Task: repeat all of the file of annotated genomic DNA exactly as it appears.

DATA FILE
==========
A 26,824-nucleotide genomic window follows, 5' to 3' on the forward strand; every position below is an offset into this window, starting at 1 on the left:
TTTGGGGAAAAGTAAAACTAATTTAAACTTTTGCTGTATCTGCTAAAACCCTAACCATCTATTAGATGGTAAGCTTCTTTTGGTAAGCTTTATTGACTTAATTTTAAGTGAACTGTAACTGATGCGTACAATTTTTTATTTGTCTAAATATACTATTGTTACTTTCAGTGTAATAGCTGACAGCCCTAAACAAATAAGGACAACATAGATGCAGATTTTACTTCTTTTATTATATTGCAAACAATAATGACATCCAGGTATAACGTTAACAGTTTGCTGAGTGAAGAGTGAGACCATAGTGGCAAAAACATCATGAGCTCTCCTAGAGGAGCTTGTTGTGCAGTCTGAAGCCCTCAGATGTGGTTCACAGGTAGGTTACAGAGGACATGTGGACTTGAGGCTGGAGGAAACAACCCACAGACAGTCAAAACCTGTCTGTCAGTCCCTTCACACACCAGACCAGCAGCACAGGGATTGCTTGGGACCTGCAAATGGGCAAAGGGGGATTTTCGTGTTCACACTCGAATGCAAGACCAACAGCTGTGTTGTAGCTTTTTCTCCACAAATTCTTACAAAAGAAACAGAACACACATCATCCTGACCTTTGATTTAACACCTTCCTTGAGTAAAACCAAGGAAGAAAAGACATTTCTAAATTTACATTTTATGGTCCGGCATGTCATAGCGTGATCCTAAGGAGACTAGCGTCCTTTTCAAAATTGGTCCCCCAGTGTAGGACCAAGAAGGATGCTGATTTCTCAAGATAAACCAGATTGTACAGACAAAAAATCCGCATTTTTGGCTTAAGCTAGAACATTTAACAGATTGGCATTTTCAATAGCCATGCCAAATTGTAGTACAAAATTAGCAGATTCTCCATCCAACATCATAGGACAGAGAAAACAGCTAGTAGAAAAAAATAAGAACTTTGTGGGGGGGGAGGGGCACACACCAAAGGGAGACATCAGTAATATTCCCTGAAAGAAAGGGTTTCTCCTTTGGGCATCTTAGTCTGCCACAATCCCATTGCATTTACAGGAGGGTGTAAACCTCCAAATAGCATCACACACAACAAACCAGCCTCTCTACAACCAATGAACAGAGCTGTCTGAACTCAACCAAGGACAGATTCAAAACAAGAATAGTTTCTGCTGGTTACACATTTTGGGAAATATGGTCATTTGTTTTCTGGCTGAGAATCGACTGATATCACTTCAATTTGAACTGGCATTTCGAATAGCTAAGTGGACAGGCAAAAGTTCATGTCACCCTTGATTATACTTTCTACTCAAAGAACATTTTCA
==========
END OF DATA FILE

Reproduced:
A 26,824-nucleotide genomic window follows, 5' to 3' on the forward strand; every position below is an offset into this window, starting at 1 on the left:
TTTGGGGAAAAGTAAAACTAATTTAAACTTTTGCTGTATCTGCTAAAACCCTAACCATCTATTAGATGGTAAGCTTCTTTTGGTAAGCTTTATTGACTTAATTTTAAGTGAACTGTAACTGATGCGTACAATTTTTTATTTGTCTAAATATACTATTGTTACTTTCAGTGTAATAGCTGACAGCCCTAAACAAATAAGGACAACATAGATGCAGATTTTACTTCTTTTATTATATTGCAAACAATAATGACATCCAGGTATAACGTTAACAGTTTGCTGAGTGAAGAGTGAGACCATAGTGGCAAAAACATCATGAGCTCTCCTAGAGGAGCTTGTTGTGCAGTCTGAAGCCCTCAGATGTGGTTCACAGGTAGGTTACAGAGGACATGTGGACTTGAGGCTGGAGGAAACAACCCACAGACAGTCAAAACCTGTCTGTCAGTCCCTTCACACACCAGACCAGCAGCACAGGGATTGCTTGGGACCTGCAAATGGGCAAAGGGGGATTTTCGTGTTCACACTCGAATGCAAGACCAACAGCTGTGTTGTAGCTTTTTCTCCACAAATTCTTACAAAAGAAACAGAACACACATCATCCTGACCTTTGATTTAACACCTTCCTTGAGTAAAACCAAGGAAGAAAAGACATTTCTAAATTTACATTTTATGGTCCGGCATGTCATAGCGTGATCCTAAGGAGACTAGCGTCCTTTTCAAAATTGGTCCCCCAGTGTAGGACCAAGAAGGATGCTGATTTCTCAAGATAAACCAGATTGTACAGACAAAAAATCCGCATTTTTGGCTTAAGCTAGAACATTTAACAGATTGGCATTTTCAATAGCCATGCCAAATTGTAGTACAAAATTAGCAGATTCTCCATCCAACATCATAGGACAGAGAAAACAGCTAGTAGAAAAAAATAAGAACTTTGTGGGGGGGGAGGGGCACACACCAAAGGGAGACATCAGTAATATTCCCTGAAAGAAAGGGTTTCTCCTTTGGGCATCTTAGTCTGCCACAATCCCATTGCATTTACAGGAGGGTGTAAACCTCCAAATAGCATCACACACAACAAACCAGCCTCTCTACAACCAATGAACAGAGCTGTCTGAACTCAACCAAGGACAGATTCAAAACAAGAATAGTTTCTGCTGGTTACACATTTTGGGAAATATGGTCATTTGTTTTCTGGCTGAGAATCGACTGATATCACTTCAATTTGAACTGGCATTTCGAATAGCTAAGTGGACAGGCAAAAGTTCATGTCACCCTTGATTATACTTTCTACTCAAAGAACATTTTCA